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While serving as executive director of the MIT Leadership Center from 2014-2019, we focused on building challenge-driven leaders at every level of an organization. In “How to Cultivate Leadership that is Honed to Solve Problems” (Strategy+Business, 2017) and “The Power of Leaders Who Focus on Solving Problems” Deborah Ancona and I synthesized findings from in-depth interviews, assessments of institutional artifacts and data from companies that employ MIT alumni. We took a deep dive into the patterns that emerged and defined the highly effective style as Challenge-Driven or Problem-Led Leadership. This approach can help people solve big, complex problems in a changing world and is critical in highly innovative and creative environments.

  • They choose challenge over trappings.
  • They let problems lead.
  • They choose collaboration.
  • They step up and step out.
  • They work the problem tirelessly.
  • They do what the data say.


We created the MIT Leadership Center Video Series to uncover and share the stories of challenge-driven leaders who solved some of the world’s most challenging problems. As executive director, I regularly sat down with established and emerging leaders to discuss their leadership challenges and philosophies. Here are a few of my favorite conversations.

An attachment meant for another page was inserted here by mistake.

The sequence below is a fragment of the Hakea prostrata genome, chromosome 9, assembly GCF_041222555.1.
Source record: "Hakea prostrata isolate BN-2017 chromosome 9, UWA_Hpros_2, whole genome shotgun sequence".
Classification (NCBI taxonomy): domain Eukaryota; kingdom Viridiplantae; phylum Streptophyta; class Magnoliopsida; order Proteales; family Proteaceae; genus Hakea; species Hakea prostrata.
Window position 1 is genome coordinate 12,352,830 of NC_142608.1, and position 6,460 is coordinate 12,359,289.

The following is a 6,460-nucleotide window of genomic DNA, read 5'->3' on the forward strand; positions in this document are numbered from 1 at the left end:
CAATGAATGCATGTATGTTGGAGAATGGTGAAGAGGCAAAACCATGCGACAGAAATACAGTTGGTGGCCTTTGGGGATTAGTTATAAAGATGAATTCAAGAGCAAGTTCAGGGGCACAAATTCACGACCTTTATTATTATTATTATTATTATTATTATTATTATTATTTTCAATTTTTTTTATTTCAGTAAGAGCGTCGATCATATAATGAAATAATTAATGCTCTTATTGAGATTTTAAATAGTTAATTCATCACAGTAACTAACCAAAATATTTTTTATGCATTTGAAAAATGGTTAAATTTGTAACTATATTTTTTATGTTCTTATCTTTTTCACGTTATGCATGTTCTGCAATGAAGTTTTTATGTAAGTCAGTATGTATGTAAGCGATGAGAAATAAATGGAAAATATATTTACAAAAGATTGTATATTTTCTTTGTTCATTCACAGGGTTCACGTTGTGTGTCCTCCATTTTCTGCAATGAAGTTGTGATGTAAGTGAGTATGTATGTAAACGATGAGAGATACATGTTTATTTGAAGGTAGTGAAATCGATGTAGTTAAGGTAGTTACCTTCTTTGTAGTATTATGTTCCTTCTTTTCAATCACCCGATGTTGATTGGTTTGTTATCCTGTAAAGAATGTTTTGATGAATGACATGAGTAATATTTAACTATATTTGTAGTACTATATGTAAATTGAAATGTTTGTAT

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Founder and CEO McChrystal Group and author “Leaders: Myth and Reality” and “Team of Teams”

The Introverted Leader

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deval patrick

Managing Director, Bain Capital and former governor of Massachusetts

Asking the Right Questions Across Politics and Business

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Cofounder and CEO Cybereason

How Failure Inspired One Entrepreneur to Ask Better Questions

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Cofounder & Former Chief Executive of Infosys

The Danger of a “Good News Cocoon”

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Titania Veda

Social Impact Storyteller and Experience Designer

Seeing the Big Picture

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Kailash Swarna

Global Head of R&D Digitalization Strategy, Novo Nordsk

Building Empathy Into Your Business


On April 9, 2015, I took the first step on Day One of a trek to Everest Base Camp and then ascended the Khumbu Ice Fall. With support from MIT Sloan School of Management and the MIT Leadership Center, David Breashears and I set out to study “What does it take to lead on the edge of uncertainty?” by interviewing the ecosystem of high-altitude teams on Everest. The most important lesson learned was that it’s one thing to talk about leading teams at high altitude at sea level in Cambridge. It’s quite another thing to be on a team in the Khumbu Icefall three days before the tragic Nepal earthquake on April 25, 2015. I left Everest Base Camp with a profound respect for every leader who tackles real challenges in real time.